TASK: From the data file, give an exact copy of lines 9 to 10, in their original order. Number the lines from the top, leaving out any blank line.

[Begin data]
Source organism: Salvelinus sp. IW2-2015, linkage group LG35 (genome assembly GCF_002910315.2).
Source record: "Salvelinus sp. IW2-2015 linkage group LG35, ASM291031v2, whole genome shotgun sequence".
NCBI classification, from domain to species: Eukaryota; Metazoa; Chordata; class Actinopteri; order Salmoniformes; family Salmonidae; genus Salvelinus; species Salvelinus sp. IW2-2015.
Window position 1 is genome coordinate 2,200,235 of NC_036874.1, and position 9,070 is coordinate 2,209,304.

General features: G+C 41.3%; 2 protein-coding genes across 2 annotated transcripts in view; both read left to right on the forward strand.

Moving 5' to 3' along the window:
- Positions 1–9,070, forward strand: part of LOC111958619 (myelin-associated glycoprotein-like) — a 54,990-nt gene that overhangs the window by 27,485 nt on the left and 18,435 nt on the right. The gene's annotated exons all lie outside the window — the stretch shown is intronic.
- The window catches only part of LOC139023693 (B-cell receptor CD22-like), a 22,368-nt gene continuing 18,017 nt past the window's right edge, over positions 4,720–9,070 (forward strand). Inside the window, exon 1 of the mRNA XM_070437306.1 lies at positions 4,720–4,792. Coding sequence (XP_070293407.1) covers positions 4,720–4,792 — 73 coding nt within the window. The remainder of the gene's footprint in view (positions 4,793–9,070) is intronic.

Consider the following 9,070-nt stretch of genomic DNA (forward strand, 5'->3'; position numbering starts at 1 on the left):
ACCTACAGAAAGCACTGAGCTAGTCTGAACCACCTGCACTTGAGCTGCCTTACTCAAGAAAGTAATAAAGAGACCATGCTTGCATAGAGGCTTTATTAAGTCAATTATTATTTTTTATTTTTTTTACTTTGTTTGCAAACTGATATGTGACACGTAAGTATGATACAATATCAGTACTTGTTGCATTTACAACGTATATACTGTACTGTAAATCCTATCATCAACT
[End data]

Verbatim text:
Consider the following 9,070-nt stretch of genomic DNA (forward strand, 5'->3'; position numbering starts at 1 on the left):
ACCTACAGAAAGCACTGAGCTAGTCTGAACCACCTGCACTTGAGCTGCCTTACTCAAGAAAGTAATAAAGAGACCATGCTTGCATAGAGGCTTTATTAAGTCAATTATTATTTTTTATTTTTTTTACTTTGTTTGCAAACTGATATGTGACACGTAAGTATGATACAATATCAGTACTTGTTGCATTTACAACGTATATACTGTACTGTAAATCCTATCATCAACT